In forming the alumina dispersion, water, in an amount between about 10% and about 30% by weight based on the weight of the entire liquid vehicle, is admixed with an amount of acid sufficient to obtain a desired pH in the resultant liquid vehicle. It is preferred that the pH of the vehicle be between about 4 and about 6, preferably about 5. For example, in order to prepare a vehicle with a pH within that range, it has been found necessary to add to the water a 37% concentration of hydrochloric acid in an amount between about 0.1% and about 0.2% by weight based on the weight of the entire vehicle. A particularly preferred amount of a 37% concentration of hydrochloric acid is between about 0.15% and 0.2% by weight.

To this water and acid mixture is then added the dispersible alumina in an amount up to about 5% by weight based on the weight of the entire vehicle and preferably in an amount between about 1% and 5% by weight. A particularly preferred amount of dispersible alumina is about 2% which is an amount sufficient to make a 10% dispersion of alumina.

The alumina dispersion is then substantially diluted by the addition of water in an amount between about 40% and about 80% based on the weight of the entire vehicle. Preferably, the alumina dispersion is diluted in water in an amount between 60% and 70% by weight.

After dilution of the alumina dispersion, magnesium sulfate, in an amount up to about 4% by weight based on the weight of the entire vehicle, is added. A preferred amount of magnesium sulfate is between about 1% and about 2% by weight and a most preferred amount is between about 1% and about 1.5% by weight.

The mixture is then stabilized for a period of time, preferably overnight, at which time it becomes thixotropic.

After stabilization, colloidal silica in an amount up to about 10% by weight based on the weight of the entire vehicle is added to the mixture followed by vigorous mixing. A preferred colloidal silica is marketed by E. I. DuPont de Nemours of Wilmington, Del. under the trade designation "LUDOX AG". Preferably, the colloidal silica is added in an amount between about 5% and about 8% by weight and, most preferably in an amount between about 6% and about 7% by weight.

Powdered talc, in an amount sufficient to cause the solid fiber portion to adhere together is then added to the mixture. Preferably powdered talc in an amount between about 0.0001% and about 0.1% calculated by weight based on the weight of the entire vehicle is added. A particulatly preferred amount of powdered talc is between about 0.0001% and about 0.0002%. It has been found that the addition of the powdered talc in the aforementioned amount permits formation of the reactor cylinder without the addition of the methyl methacrylate filler or binder heretofore required. Moreover, by the elimination of the fillet or binder, it thus becomes unnecessary to sublime or decompose the filler or binder at elevated temperatures resulting in a phase transformation of the alumina.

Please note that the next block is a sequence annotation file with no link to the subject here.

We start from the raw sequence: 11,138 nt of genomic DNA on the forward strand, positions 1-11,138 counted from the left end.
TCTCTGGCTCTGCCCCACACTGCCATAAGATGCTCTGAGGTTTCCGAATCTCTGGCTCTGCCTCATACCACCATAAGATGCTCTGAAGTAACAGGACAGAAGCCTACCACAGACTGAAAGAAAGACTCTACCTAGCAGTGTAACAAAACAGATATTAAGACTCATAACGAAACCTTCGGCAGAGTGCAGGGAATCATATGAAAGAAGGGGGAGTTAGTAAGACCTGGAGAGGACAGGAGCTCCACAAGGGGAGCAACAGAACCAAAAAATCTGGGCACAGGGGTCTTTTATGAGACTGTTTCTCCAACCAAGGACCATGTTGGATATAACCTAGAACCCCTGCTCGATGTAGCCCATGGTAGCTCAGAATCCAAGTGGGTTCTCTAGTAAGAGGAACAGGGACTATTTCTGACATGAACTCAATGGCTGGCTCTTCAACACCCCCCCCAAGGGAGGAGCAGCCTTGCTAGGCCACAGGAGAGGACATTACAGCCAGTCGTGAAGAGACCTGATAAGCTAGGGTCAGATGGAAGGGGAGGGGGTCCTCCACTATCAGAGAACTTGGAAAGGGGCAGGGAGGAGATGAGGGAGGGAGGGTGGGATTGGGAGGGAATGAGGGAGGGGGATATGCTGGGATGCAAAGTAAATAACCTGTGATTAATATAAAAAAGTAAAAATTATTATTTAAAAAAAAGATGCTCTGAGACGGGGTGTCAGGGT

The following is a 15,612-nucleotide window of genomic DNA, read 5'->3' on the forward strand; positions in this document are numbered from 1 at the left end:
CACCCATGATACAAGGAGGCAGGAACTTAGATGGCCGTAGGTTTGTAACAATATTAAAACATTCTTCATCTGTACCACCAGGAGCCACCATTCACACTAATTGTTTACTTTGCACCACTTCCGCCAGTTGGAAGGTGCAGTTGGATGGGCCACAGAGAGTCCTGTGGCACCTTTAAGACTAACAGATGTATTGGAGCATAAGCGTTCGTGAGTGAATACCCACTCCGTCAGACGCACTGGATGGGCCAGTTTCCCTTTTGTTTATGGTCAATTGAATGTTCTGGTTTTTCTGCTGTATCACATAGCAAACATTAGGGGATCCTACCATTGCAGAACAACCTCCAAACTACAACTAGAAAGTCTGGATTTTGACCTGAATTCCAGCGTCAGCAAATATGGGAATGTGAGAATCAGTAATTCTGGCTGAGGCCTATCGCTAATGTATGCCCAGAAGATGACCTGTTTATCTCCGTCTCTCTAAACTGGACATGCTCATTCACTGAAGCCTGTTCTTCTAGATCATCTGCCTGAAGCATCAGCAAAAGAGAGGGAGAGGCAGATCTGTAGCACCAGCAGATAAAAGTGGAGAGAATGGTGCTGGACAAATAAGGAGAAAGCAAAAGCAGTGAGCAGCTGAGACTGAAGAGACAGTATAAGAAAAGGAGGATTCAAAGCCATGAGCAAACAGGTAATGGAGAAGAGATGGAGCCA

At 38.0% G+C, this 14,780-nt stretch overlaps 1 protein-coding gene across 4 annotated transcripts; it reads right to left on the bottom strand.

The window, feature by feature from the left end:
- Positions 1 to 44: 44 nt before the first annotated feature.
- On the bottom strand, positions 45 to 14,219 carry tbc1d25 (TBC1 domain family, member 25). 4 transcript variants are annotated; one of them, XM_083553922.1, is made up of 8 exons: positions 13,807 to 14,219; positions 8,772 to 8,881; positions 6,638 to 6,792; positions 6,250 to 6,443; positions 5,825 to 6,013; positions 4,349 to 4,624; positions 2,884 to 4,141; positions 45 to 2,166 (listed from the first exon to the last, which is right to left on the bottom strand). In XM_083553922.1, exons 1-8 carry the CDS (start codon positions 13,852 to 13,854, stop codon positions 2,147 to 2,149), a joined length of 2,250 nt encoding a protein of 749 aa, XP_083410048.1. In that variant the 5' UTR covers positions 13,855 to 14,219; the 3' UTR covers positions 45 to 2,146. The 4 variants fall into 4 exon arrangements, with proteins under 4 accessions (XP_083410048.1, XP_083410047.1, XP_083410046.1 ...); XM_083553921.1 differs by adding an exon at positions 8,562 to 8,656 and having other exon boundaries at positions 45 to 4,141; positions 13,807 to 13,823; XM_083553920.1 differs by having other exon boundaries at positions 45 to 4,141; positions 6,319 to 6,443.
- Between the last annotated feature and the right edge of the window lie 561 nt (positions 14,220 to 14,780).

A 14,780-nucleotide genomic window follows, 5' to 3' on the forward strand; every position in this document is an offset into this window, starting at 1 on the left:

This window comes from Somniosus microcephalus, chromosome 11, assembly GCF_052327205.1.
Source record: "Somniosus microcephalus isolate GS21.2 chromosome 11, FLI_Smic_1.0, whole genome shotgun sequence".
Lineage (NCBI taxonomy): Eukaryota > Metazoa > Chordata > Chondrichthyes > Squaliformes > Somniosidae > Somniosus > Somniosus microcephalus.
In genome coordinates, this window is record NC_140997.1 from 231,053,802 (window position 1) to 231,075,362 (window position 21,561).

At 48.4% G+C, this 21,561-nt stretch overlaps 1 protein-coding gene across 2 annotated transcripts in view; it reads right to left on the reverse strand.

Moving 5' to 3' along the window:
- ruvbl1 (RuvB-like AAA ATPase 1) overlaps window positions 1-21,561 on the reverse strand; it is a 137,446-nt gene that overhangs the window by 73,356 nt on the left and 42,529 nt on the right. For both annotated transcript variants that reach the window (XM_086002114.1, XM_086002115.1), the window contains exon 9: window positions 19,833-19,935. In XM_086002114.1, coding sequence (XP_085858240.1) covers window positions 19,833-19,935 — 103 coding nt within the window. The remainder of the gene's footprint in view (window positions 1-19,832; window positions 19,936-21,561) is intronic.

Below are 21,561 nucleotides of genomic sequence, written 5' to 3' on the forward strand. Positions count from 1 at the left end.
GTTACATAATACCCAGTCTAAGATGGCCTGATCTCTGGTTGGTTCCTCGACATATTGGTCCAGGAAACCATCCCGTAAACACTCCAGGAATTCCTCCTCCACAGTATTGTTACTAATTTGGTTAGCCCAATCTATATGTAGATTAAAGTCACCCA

After introduction of the powdered talc and after vigorous mixing, the liquid vehicle may contain an undesirable amount of entrapped air. It may therefore be desirable to deaerate the vehicle by the addition of an antifoam agent such as, for example, tributyl phosphate in an amount sufficient to eliminate the entrapped air, generally in an amount up to about 5 cc per gallon of liquid vehicle. A preferred amount of the antifoam agent is about 2 cc per gallon. After addition of the antifoam agent, the vehicle is further mixed until elimination of the remaining bubbles. The vehicle, which is then ready to receive the solid alumina and silica fibers, should have a pH of between about 4 and about 6, preferably about 5, and a specific gravity in excess of about 1.00.

The solid fiber portion consists of a mixture of alumina and silica fibers containing about 2% chromium oxide. A preferred source of the alumina and silica fibers is a commercially available product marketed by the Johns Manville Corporation under the trade designation "CERACHROME."